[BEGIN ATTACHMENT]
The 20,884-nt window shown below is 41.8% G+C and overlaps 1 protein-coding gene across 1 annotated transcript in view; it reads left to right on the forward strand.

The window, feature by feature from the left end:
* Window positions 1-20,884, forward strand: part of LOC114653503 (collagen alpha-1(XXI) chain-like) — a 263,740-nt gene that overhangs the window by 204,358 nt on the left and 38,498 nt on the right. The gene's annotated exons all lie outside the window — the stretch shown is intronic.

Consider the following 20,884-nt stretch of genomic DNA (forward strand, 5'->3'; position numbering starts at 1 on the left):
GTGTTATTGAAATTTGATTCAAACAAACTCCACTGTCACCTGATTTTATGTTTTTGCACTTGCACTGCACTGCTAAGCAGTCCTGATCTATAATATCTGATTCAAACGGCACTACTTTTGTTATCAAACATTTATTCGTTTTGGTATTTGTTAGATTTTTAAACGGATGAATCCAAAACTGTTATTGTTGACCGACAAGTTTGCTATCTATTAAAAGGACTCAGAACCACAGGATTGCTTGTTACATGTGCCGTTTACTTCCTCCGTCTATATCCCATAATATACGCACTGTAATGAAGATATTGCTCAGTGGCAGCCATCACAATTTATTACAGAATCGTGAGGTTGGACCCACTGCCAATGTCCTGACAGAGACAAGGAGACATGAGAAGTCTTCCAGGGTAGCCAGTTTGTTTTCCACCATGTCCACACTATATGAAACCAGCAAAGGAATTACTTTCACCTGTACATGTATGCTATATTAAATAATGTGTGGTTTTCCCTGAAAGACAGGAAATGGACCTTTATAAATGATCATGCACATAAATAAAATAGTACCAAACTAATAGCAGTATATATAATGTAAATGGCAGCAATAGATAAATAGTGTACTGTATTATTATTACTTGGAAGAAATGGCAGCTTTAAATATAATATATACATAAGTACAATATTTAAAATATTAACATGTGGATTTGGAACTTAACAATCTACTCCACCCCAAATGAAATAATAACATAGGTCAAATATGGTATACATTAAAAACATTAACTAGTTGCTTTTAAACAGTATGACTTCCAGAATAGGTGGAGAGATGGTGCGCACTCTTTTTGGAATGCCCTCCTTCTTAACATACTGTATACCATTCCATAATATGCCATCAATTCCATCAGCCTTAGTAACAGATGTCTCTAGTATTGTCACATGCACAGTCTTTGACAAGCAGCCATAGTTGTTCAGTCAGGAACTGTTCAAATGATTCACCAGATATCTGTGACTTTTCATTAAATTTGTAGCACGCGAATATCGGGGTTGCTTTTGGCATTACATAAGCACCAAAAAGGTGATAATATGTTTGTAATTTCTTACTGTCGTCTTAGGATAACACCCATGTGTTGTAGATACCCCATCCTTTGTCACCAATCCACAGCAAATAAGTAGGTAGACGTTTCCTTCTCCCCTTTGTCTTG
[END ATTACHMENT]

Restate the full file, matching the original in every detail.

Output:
The 20,884-nt window shown below is 41.8% G+C and overlaps 1 protein-coding gene across 1 annotated transcript in view; it reads left to right on the forward strand.

The window, feature by feature from the left end:
* Window positions 1-20,884, forward strand: part of LOC114653503 (collagen alpha-1(XXI) chain-like) — a 263,740-nt gene that overhangs the window by 204,358 nt on the left and 38,498 nt on the right. The gene's annotated exons all lie outside the window — the stretch shown is intronic.

Consider the following 20,884-nt stretch of genomic DNA (forward strand, 5'->3'; position numbering starts at 1 on the left):
GTGTTATTGAAATTTGATTCAAACAAACTCCACTGTCACCTGATTTTATGTTTTTGCACTTGCACTGCACTGCTAAGCAGTCCTGATCTATAATATCTGATTCAAACGGCACTACTTTTGTTATCAAACATTTATTCGTTTTGGTATTTGTTAGATTTTTAAACGGATGAATCCAAAACTGTTATTGTTGACCGACAAGTTTGCTATCTATTAAAAGGACTCAGAACCACAGGATTGCTTGTTACATGTGCCGTTTACTTCCTCCGTCTATATCCCATAATATACGCACTGTAATGAAGATATTGCTCAGTGGCAGCCATCACAATTTATTACAGAATCGTGAGGTTGGACCCACTGCCAATGTCCTGACAGAGACAAGGAGACATGAGAAGTCTTCCAGGGTAGCCAGTTTGTTTTCCACCATGTCCACACTATATGAAACCAGCAAAGGAATTACTTTCACCTGTACATGTATGCTATATTAAATAATGTGTGGTTTTCCCTGAAAGACAGGAAATGGACCTTTATAAATGATCATGCACATAAATAAAATAGTACCAAACTAATAGCAGTATATATAATGTAAATGGCAGCAATAGATAAATAGTGTACTGTATTATTATTACTTGGAAGAAATGGCAGCTTTAAATATAATATATACATAAGTACAATATTTAAAATATTAACATGTGGATTTGGAACTTAACAATCTACTCCACCCCAAATGAAATAATAACATAGGTCAAATATGGTATACATTAAAAACATTAACTAGTTGCTTTTAAACAGTATGACTTCCAGAATAGGTGGAGAGATGGTGCGCACTCTTTTTGGAATGCCCTCCTTCTTAACATACTGTATACCATTCCATAATATGCCATCAATTCCATCAGCCTTAGTAACAGATGTCTCTAGTATTGTCACATGCACAGTCTTTGACAAGCAGCCATAGTTGTTCAGTCAGGAACTGTTCAAATGATTCACCAGATATCTGTGACTTTTCATTAAATTTGTAGCACGCGAATATCGGGGTTGCTTTTGGCATTACATAAGCACCAAAAAGGTGATAATATGTTTGTAATTTCTTACTGTCGTCTTAGGATAACACCCATGTGTTGTAGATACCCCATCCTTTGTCACCAATCCACAGCAAATAAGTAGGTAGACGTTTCCTTCTCCCCTTTGTCTTG